Dk SaupayoJ.
( 288 )
of the attestation clause does not tender a deed invalid. D. G.Kandy, 19,866x; D. 0. Negombo, 574.2 Similarly, I think thefailure on the part of the notary to have a deed executed in duplicatedoes not affect its operation as a deed. The case D. C. Kandy,22,401,3 is an authority on this point. I therefore think that thedecision of the Commissioner in this case is erroneous.
There was also a question as to the execution of the deed by theparty at all. The deed is more than thirty years old, and on behalfof the plaintiff reliance is placed on the presumption of due execu-tion under section 90 of the Evidence Ordinance, No. 14 of 1895.That section, however, declares that the Court “ may presume,”and not that it must do so, and in circumstances of doubt it iswithin the power of the Court to refuse to apply the presumption.In this case there is nothing suspicious on the face of the document,and the notary’s signature was sufficiently verified by the. Registrarof Lands. One of the witnessess is dead, and the other is said tobe alive. The Commissioner refused to allow a postponement toenable the plaintiff to call the surviving witness, though, I think, hemight fairly have allowed it, if proof of execution w^as absolutelynecessary. On the whole, however, I think the burden was on thedefendant to prove that the deed was not genuine. There should befurther inquiry on that and any other issues which arise in the caseor may be submitted by the parties.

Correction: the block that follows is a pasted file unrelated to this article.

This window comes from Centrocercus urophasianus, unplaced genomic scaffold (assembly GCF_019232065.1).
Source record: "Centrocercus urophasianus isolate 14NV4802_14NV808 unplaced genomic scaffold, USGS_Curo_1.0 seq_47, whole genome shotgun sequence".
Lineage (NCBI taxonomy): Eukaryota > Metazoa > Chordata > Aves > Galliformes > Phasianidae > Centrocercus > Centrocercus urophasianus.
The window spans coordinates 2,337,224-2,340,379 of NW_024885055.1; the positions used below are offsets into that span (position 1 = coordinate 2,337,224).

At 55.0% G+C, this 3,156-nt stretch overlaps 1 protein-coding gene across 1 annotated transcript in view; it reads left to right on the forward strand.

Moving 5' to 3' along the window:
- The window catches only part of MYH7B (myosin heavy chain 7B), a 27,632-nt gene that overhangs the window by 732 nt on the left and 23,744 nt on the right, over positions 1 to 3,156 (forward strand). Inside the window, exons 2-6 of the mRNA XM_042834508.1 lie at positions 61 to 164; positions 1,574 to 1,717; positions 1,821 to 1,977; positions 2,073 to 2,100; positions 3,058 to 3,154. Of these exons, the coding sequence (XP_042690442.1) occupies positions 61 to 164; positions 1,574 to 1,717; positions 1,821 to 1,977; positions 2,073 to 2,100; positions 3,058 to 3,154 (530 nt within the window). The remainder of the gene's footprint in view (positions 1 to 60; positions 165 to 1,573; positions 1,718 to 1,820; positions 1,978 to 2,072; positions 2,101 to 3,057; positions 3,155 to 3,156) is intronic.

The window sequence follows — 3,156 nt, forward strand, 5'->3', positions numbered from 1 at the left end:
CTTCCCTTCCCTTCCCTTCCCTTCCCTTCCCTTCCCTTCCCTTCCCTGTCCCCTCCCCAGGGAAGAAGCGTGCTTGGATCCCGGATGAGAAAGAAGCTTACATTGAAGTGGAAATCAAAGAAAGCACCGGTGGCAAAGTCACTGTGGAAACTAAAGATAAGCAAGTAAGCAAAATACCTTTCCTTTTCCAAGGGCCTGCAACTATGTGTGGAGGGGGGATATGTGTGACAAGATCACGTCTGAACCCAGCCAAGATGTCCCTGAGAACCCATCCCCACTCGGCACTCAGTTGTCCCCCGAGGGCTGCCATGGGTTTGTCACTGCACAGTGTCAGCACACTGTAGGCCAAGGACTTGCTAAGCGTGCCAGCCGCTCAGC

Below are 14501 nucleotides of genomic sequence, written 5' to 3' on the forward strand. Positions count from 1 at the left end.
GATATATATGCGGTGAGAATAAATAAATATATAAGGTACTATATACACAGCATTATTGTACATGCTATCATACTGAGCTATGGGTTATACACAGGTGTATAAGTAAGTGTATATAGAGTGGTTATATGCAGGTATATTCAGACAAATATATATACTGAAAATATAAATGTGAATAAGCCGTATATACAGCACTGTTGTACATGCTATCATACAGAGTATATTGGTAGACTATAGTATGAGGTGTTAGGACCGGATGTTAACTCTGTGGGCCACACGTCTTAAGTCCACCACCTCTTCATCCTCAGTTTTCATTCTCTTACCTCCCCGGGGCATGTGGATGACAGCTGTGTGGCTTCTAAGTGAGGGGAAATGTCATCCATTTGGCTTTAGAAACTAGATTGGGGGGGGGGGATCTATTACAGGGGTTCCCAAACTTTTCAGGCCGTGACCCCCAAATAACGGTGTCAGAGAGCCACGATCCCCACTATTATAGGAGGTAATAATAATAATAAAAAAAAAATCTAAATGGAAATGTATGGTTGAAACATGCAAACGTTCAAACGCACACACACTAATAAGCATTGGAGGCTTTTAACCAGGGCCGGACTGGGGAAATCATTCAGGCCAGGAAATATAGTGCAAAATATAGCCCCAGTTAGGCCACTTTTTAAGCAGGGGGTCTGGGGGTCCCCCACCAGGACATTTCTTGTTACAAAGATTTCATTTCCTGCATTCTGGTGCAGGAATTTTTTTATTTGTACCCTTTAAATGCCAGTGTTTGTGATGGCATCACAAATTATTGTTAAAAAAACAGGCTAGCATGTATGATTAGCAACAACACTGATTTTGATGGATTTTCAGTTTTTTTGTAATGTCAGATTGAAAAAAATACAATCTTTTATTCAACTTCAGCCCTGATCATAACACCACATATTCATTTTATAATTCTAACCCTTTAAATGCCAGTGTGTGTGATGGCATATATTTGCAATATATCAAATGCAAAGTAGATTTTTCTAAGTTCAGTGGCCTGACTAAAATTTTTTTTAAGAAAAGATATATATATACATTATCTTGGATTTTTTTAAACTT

The judgment of dismissal is set aside, and the case is remittedto the Court of Bequests for further proceedings. The plaintiff isentitled to his costs of the day in the Court below and of unis appeal.
Appeal allowed.
1 Austin's Rep. 113.
3 Austin's Rep. 139.
Grenier (1374), p. 39.